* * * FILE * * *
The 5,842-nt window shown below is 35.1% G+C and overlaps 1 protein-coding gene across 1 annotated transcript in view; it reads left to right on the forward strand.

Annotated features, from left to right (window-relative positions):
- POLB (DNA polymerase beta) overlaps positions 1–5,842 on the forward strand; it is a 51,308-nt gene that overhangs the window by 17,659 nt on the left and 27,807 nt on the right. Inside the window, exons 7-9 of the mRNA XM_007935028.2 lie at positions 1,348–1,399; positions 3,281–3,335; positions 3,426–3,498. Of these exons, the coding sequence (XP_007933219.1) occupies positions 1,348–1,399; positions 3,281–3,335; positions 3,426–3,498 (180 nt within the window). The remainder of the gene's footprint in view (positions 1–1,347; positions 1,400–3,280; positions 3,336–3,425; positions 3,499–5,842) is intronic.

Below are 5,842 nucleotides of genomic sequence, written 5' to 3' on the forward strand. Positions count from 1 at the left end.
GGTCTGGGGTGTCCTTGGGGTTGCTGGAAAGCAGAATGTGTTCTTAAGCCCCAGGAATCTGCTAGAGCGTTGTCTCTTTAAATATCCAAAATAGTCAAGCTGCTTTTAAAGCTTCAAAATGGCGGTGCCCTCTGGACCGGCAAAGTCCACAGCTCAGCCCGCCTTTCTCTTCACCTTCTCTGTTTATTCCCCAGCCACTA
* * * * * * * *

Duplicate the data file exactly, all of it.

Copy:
The 5,842-nt window shown below is 35.1% G+C and overlaps 1 protein-coding gene across 1 annotated transcript in view; it reads left to right on the forward strand.

Annotated features, from left to right (window-relative positions):
- POLB (DNA polymerase beta) overlaps positions 1–5,842 on the forward strand; it is a 51,308-nt gene that overhangs the window by 17,659 nt on the left and 27,807 nt on the right. Inside the window, exons 7-9 of the mRNA XM_007935028.2 lie at positions 1,348–1,399; positions 3,281–3,335; positions 3,426–3,498. Of these exons, the coding sequence (XP_007933219.1) occupies positions 1,348–1,399; positions 3,281–3,335; positions 3,426–3,498 (180 nt within the window). The remainder of the gene's footprint in view (positions 1–1,347; positions 1,400–3,280; positions 3,336–3,425; positions 3,499–5,842) is intronic.

Below are 5,842 nucleotides of genomic sequence, written 5' to 3' on the forward strand. Positions count from 1 at the left end.
GGTCTGGGGTGTCCTTGGGGTTGCTGGAAAGCAGAATGTGTTCTTAAGCCCCAGGAATCTGCTAGAGCGTTGTCTCTTTAAATATCCAAAATAGTCAAGCTGCTTTTAAAGCTTCAAAATGGCGGTGCCCTCTGGACCGGCAAAGTCCACAGCTCAGCCCGCCTTTCTCTTCACCTTCTCTGTTTATTCCCCAGCCACTA